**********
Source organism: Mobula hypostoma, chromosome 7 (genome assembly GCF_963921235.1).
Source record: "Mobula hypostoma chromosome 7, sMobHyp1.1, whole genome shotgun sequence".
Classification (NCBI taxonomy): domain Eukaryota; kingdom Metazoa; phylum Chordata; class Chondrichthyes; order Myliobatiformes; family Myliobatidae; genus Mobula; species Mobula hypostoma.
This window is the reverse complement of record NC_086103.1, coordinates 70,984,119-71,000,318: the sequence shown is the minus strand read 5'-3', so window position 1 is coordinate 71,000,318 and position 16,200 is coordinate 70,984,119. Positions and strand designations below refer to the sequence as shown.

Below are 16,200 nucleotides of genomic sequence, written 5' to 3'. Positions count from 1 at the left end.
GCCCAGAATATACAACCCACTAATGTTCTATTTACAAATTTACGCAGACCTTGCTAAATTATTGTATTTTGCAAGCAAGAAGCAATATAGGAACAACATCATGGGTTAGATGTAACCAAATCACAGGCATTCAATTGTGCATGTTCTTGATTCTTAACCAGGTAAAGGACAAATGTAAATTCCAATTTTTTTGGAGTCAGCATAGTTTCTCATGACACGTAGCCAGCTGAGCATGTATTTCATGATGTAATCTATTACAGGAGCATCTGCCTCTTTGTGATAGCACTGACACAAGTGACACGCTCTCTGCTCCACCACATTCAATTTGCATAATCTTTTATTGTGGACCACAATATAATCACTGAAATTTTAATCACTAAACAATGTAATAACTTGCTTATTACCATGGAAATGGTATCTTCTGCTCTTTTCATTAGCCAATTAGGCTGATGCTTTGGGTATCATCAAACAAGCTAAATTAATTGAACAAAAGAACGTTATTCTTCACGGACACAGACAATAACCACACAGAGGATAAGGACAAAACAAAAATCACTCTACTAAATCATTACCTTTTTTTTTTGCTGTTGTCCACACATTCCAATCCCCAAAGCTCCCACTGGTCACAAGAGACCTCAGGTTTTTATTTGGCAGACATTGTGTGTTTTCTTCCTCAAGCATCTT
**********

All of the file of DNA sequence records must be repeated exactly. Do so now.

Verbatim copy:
Source organism: Mobula hypostoma, chromosome 7 (genome assembly GCF_963921235.1).
Source record: "Mobula hypostoma chromosome 7, sMobHyp1.1, whole genome shotgun sequence".
Classification (NCBI taxonomy): domain Eukaryota; kingdom Metazoa; phylum Chordata; class Chondrichthyes; order Myliobatiformes; family Myliobatidae; genus Mobula; species Mobula hypostoma.
This window is the reverse complement of record NC_086103.1, coordinates 70,984,119-71,000,318: the sequence shown is the minus strand read 5'-3', so window position 1 is coordinate 71,000,318 and position 16,200 is coordinate 70,984,119. Positions and strand designations below refer to the sequence as shown.

Below are 16,200 nucleotides of genomic sequence, written 5' to 3'. Positions count from 1 at the left end.
GCCCAGAATATACAACCCACTAATGTTCTATTTACAAATTTACGCAGACCTTGCTAAATTATTGTATTTTGCAAGCAAGAAGCAATATAGGAACAACATCATGGGTTAGATGTAACCAAATCACAGGCATTCAATTGTGCATGTTCTTGATTCTTAACCAGGTAAAGGACAAATGTAAATTCCAATTTTTTTGGAGTCAGCATAGTTTCTCATGACACGTAGCCAGCTGAGCATGTATTTCATGATGTAATCTATTACAGGAGCATCTGCCTCTTTGTGATAGCACTGACACAAGTGACACGCTCTCTGCTCCACCACATTCAATTTGCATAATCTTTTATTGTGGACCACAATATAATCACTGAAATTTTAATCACTAAACAATGTAATAACTTGCTTATTACCATGGAAATGGTATCTTCTGCTCTTTTCATTAGCCAATTAGGCTGATGCTTTGGGTATCATCAAACAAGCTAAATTAATTGAACAAAAGAACGTTATTCTTCACGGACACAGACAATAACCACACAGAGGATAAGGACAAAACAAAAATCACTCTACTAAATCATTACCTTTTTTTTTTGCTGTTGTCCACACATTCCAATCCCCAAAGCTCCCACTGGTCACAAGAGACCTCAGGTTTTTATTTGGCAGACATTGTGTGTTTTCTTCCTCAAGCATCTT